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Papal Domination in Spain,

409
Superstition propagated by

552
our public money,

}
Penance,

423
Plan of Union,

390
Popery, Reasons for renouncing 333
Pope and his Council,
Popish Mass, can a Protestant with

171
a safe conscience be present at
Population, Statistics of

526
Priest confounded,

- 179
Preaching of Bishop England,

253

54

W.

}

Whitfield, Life of
Waldenses of the Cotienn Alps,

26
165

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THE HAZARD OF BEING SAVED IN THE CHURCH OF ROME.

A SERMON By the Rev. John Tillotson, D. D. Archbishop of Canterbury, in the

17th Century.

I. Cor. II. 15.--But he himself shall be saved yet so as by fire.

The context is thus. (10—15. vs.) "According to the grace of 'God which is given unto me, as a wise master-builder, I have laid 'the foundation, and another buildeth thereon. But let every man 'take heed how he buildeth thereupon. For other foundations can 'no man lay than that is laid, which is Jesus Christ. Now if 'any man build upon this foundation, gold, silver, precious stones, 'wood, hay, stubble. Every man's work shall be made manifest, for 'the day shall declare it, because it shall be revealed by fire: and the 'fire shall try every man's work of what sort it is. If any man's 'work abide, which he hath built thereupon he shall receive a reward. 'If any man's works shall be burned, he shall suffer loss: yet he himself shall be saved, yet so as by fire."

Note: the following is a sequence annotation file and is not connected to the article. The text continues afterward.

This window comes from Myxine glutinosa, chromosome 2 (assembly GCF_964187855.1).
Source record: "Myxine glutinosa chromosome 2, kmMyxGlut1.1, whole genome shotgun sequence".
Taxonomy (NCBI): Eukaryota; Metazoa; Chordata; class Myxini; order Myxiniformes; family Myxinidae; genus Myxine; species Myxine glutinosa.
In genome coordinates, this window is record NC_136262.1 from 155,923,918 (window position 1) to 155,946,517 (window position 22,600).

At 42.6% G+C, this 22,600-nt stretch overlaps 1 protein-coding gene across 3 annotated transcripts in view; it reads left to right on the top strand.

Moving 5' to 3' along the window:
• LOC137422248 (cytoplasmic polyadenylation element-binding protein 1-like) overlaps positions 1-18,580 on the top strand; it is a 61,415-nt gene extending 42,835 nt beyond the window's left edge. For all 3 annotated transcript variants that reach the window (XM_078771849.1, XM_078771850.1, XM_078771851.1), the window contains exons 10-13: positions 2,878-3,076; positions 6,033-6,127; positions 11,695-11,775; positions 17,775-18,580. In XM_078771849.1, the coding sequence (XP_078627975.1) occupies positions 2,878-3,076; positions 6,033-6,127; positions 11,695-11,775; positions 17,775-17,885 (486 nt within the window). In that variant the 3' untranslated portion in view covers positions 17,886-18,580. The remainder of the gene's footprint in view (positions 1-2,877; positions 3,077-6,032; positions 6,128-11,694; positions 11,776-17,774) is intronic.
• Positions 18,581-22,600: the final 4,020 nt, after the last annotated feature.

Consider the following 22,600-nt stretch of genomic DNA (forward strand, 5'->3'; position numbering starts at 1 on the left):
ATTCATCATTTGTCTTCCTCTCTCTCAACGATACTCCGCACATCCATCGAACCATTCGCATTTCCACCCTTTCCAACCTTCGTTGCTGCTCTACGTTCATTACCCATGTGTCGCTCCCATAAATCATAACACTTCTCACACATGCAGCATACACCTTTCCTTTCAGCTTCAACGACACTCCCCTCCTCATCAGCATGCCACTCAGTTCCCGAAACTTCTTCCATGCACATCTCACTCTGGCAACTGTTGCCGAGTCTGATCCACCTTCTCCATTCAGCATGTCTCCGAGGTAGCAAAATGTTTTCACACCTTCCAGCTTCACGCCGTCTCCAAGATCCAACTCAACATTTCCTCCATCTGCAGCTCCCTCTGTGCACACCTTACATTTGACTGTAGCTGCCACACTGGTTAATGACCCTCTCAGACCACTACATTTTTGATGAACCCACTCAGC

In these words the apostle speaks of a sort of persons, who held indeed the foundation of Christianity, but built upon it such doctrines or practices a: would not bear the trial; which he expresses to us by wood, hay and stubble, which are not proof against the fire. Such a person the apostle tells us, hath brought himself into a very dangerous state, though he would not deny the possibility of his salvation, he himself shall be saved, yet so as by fire.

That by fire here is not meant the fire of purgatory, as some pretend (who would be glad of any shadow of a text of scripture to countenance their own dreams) I shall neither trouble you or myself to manifest; since the particle of similitude (oos) plainly shews that the apostle did not intend an escape out of the fire literally, but like to that which men make out of a house, or a town that is on fire. Especially as very learned persons of the church of Rome do acknowledge that purgatory cannot be concluded from this text,

nay all that Estius contends for from this place is, that it cannot be concluded from hence that there is no purgatory; which we never pretended, but only that this text doth not prove it.